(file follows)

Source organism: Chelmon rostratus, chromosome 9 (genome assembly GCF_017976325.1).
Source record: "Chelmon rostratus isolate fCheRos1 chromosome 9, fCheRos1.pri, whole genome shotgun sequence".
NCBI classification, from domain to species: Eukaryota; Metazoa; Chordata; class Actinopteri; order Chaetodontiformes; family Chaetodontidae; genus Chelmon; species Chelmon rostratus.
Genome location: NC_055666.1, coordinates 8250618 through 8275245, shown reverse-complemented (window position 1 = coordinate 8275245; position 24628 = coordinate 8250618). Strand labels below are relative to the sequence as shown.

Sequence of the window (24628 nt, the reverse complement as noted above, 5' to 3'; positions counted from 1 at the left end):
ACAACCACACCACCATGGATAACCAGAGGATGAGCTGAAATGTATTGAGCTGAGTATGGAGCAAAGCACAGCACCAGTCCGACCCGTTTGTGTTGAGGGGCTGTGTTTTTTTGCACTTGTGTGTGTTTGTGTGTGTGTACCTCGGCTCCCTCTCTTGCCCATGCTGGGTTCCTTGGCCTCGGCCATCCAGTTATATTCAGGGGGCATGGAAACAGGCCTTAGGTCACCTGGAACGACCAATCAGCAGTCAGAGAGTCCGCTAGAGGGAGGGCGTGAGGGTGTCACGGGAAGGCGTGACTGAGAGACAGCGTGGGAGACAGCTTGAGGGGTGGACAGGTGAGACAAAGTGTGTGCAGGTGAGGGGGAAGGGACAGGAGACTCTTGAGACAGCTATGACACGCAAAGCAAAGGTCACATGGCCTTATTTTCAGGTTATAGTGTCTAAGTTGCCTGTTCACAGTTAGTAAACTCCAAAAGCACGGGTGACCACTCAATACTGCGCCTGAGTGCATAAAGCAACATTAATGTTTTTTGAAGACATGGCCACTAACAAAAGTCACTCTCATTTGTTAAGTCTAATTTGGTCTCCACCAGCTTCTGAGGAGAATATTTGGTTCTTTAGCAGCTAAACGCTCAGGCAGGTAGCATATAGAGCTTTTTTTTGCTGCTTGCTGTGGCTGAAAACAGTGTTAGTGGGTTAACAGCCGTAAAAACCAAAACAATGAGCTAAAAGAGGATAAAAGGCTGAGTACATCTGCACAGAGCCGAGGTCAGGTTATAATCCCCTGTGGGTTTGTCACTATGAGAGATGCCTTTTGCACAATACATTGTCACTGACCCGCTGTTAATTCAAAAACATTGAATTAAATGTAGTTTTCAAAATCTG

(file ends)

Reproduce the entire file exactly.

Source organism: Chelmon rostratus, chromosome 9 (genome assembly GCF_017976325.1).
Source record: "Chelmon rostratus isolate fCheRos1 chromosome 9, fCheRos1.pri, whole genome shotgun sequence".
NCBI classification, from domain to species: Eukaryota; Metazoa; Chordata; class Actinopteri; order Chaetodontiformes; family Chaetodontidae; genus Chelmon; species Chelmon rostratus.
Genome location: NC_055666.1, coordinates 8250618 through 8275245, shown reverse-complemented (window position 1 = coordinate 8275245; position 24628 = coordinate 8250618). Strand labels below are relative to the sequence as shown.

Sequence of the window (24628 nt, the reverse complement as noted above, 5' to 3'; positions counted from 1 at the left end):
ACAACCACACCACCATGGATAACCAGAGGATGAGCTGAAATGTATTGAGCTGAGTATGGAGCAAAGCACAGCACCAGTCCGACCCGTTTGTGTTGAGGGGCTGTGTTTTTTTGCACTTGTGTGTGTTTGTGTGTGTGTACCTCGGCTCCCTCTCTTGCCCATGCTGGGTTCCTTGGCCTCGGCCATCCAGTTATATTCAGGGGGCATGGAAACAGGCCTTAGGTCACCTGGAACGACCAATCAGCAGTCAGAGAGTCCGCTAGAGGGAGGGCGTGAGGGTGTCACGGGAAGGCGTGACTGAGAGACAGCGTGGGAGACAGCTTGAGGGGTGGACAGGTGAGACAAAGTGTGTGCAGGTGAGGGGGAAGGGACAGGAGACTCTTGAGACAGCTATGACACGCAAAGCAAAGGTCACATGGCCTTATTTTCAGGTTATAGTGTCTAAGTTGCCTGTTCACAGTTAGTAAACTCCAAAAGCACGGGTGACCACTCAATACTGCGCCTGAGTGCATAAAGCAACATTAATGTTTTTTGAAGACATGGCCACTAACAAAAGTCACTCTCATTTGTTAAGTCTAATTTGGTCTCCACCAGCTTCTGAGGAGAATATTTGGTTCTTTAGCAGCTAAACGCTCAGGCAGGTAGCATATAGAGCTTTTTTTTGCTGCTTGCTGTGGCTGAAAACAGTGTTAGTGGGTTAACAGCCGTAAAAACCAAAACAATGAGCTAAAAGAGGATAAAAGGCTGAGTACATCTGCACAGAGCCGAGGTCAGGTTATAATCCCCTGTGGGTTTGTCACTATGAGAGATGCCTTTTGCACAATACATTGTCACTGACCCGCTGTTAATTCAAAAACATTGAATTAAATGTAGTTTTCAAAATCTG